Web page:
Jen Bunch is the HR Manager at Green House Data. Connect with her on LinkedIn.
Cloud computing has shaken up many IT roles. While daily tasks may not be dramatically different (depending on the IT team member in question) the general trend is an increased focus on hard cloud skills and soft business skills — in other words, discovering how to generate business value out of cloud systems, rather than simply making sure an application or piece of hardware is functioning properly.
We’ve discussed previously how cloud can be difficult for Accounting to classify. But even Human Resources has to adapt. Much has been made of the cloud skills gap as a challenge to hiring the right talent. A shortage of qualified applicants may be real, but if your HR team doesn’t change the actual job descriptions and roles for which they are hiring, they won’t find the skills they need, either.
Here’s how the cloud is changing IT team roles and responsibilities.
Automation and as-a-Service products aren’t actually causing many organizations to lay off their IT workers. On the contrary, IT skills remain in extremely high demand. It is more likely that your IT staff will transition their role slightly, either to adjust to the cloud platform and its various components, or to managing subscription services in terms of business value as it relates to Information Technology.
Network Engineers, Systems Administrators, and Applications teams might be shifted to Cloud Architects or Engineering and DevOps teams. Network Engineers are also a good fit to explore edge computing and wireless networking. Analysts are a natural fit for Big Data roles or Data Scientists. Solutions and Project Managers translate to Enterprise Architects, Cloud Service Administrators, and Cloud Analysts. Read more about each member of a complete cloud services team.
Of course, most companies will not move to 100% cloud computing any time soon, instead using a hybrid approach and maintaining on-premises systems. At the very least, you’ll always have some level of networking and hardware to manage. Legacy IT roles are valuable to keep on staff for the foreseeable future, but you may need less of them.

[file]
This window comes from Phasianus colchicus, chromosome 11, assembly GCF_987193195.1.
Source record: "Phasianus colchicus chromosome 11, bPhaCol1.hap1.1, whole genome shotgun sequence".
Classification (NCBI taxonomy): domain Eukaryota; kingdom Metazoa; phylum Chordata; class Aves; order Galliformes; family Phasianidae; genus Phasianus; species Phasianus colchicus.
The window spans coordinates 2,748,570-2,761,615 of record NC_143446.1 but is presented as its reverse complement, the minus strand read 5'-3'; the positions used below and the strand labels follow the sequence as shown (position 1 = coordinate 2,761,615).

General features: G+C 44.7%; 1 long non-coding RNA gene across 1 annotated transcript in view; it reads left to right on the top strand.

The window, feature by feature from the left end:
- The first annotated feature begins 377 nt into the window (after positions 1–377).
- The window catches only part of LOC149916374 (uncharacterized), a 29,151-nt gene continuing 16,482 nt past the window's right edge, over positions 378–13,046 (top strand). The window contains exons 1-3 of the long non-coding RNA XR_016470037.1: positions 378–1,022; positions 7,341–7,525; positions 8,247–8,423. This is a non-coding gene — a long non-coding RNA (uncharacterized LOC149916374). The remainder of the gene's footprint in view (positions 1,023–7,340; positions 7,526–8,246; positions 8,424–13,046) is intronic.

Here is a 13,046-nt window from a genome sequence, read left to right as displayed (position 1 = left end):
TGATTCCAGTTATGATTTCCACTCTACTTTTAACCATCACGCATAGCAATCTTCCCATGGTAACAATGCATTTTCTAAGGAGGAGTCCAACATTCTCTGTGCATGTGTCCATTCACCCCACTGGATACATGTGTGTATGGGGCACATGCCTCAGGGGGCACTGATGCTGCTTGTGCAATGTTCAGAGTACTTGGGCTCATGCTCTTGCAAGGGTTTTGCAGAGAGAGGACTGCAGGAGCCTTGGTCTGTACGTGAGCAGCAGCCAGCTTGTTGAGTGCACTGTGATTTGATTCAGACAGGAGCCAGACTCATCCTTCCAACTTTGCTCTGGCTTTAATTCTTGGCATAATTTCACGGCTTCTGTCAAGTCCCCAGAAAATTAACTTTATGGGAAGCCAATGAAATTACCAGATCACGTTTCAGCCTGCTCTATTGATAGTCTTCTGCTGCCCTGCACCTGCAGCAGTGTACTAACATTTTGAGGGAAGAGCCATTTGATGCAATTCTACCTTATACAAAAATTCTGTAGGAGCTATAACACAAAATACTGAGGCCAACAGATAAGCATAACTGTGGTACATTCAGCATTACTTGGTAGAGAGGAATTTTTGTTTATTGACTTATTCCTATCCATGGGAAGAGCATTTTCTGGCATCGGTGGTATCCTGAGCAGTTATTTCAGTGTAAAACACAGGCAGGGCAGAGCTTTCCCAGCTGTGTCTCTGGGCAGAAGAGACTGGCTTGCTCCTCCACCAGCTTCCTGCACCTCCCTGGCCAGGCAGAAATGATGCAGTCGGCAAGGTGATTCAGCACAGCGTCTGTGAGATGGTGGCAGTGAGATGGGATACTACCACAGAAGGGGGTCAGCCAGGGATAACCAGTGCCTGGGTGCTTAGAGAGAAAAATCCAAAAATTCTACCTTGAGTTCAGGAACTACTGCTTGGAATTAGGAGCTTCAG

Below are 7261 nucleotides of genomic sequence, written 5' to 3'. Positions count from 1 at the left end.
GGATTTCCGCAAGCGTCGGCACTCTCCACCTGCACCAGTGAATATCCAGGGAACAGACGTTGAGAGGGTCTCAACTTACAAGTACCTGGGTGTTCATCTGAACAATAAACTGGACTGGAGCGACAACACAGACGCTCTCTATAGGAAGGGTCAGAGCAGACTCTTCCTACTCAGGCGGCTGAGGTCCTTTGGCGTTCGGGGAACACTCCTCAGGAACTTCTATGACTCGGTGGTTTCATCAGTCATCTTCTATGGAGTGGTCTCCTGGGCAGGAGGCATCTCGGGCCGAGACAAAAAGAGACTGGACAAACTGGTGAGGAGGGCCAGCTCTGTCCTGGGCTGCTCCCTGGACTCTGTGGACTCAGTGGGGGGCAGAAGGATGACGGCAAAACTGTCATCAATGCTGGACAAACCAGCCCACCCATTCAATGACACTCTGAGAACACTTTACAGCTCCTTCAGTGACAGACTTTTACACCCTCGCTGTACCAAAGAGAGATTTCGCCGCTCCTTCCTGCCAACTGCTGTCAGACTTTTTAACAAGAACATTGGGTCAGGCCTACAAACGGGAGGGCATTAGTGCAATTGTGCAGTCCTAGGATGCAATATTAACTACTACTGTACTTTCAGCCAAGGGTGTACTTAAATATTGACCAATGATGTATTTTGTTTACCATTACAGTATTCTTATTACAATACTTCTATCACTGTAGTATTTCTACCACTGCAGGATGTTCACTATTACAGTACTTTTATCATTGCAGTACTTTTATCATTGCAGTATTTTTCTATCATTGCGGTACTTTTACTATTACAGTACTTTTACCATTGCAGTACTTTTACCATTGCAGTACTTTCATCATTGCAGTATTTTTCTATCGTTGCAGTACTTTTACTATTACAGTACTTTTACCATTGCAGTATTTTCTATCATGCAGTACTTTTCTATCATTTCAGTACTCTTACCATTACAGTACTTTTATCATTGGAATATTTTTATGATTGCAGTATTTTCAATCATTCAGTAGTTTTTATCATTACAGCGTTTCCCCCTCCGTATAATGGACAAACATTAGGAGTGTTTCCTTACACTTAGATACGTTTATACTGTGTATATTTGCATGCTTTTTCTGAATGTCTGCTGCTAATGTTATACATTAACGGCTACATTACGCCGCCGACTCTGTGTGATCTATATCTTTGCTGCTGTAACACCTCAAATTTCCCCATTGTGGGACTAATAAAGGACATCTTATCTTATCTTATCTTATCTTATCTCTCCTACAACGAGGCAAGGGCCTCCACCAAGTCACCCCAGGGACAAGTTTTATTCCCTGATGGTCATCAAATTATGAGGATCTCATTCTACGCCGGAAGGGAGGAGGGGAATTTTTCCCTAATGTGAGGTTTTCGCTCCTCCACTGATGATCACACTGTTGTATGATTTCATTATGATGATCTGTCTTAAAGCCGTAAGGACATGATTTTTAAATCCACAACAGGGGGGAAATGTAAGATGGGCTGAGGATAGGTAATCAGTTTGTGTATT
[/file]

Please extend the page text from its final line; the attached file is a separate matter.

Finally, our own research has revealed that most companies are using at least some level of outsourcing to fill cloud skills gaps. There’s nothing wrong with taking advantage of an MSP or contract staff in order to meet your staff requirements – if anything it has become an industry standard.
Business unit leaders, C-level executives, and the HR team should convene to create training paths, career resources, and new job descriptions and roles centered around the shift to cloud systems and subscription management. Additionally, the move to DevOps practices must be considered in your hiring as it becomes more essential to the general workflow around cloud.
Like all education, developing the cloud skills your staff needs to succeed will take time and is best to pursue in stages. Start with encouraging technical still acquisition via online classes and testing. Most major cloud platforms offer online cloud academies. You can incentivize this learning by not only paying for coaches but offering bounties or rewards for passing certain tests within a given time frame.
Scout conferences and forums and offer to send key staff members. Conferences offer in-person learning experiences that might be a better way for some to learn than online or printed documentation or lab environments. Be careful not to leave anyone out. You never know where your next great talent may emerge. Besides, not all your staff will take advantage. It’s a good way to identify highly driven individuals while you’re at it.
Once you have a good selection of accredited team members, you want to work on building your cloud workflow and organization within your overall IT department. Immersive bootcamps, communities centered around your platform of choice, and the beginnings of your cloud migration will help inform the process and let you develop efficient cloud management. Start with a small subscription and identify easy migration targets. There’s no better way to learn than on the job.
You can improve your current IT team effectiveness and lay the groundwork for future technology adoption through deliberate approaches to hiring, role planning, and skills development. While organizational change can be stressful, your employees will soon learn that you’re looking out for their future, rather than looking to replace them with some automated cloud solution.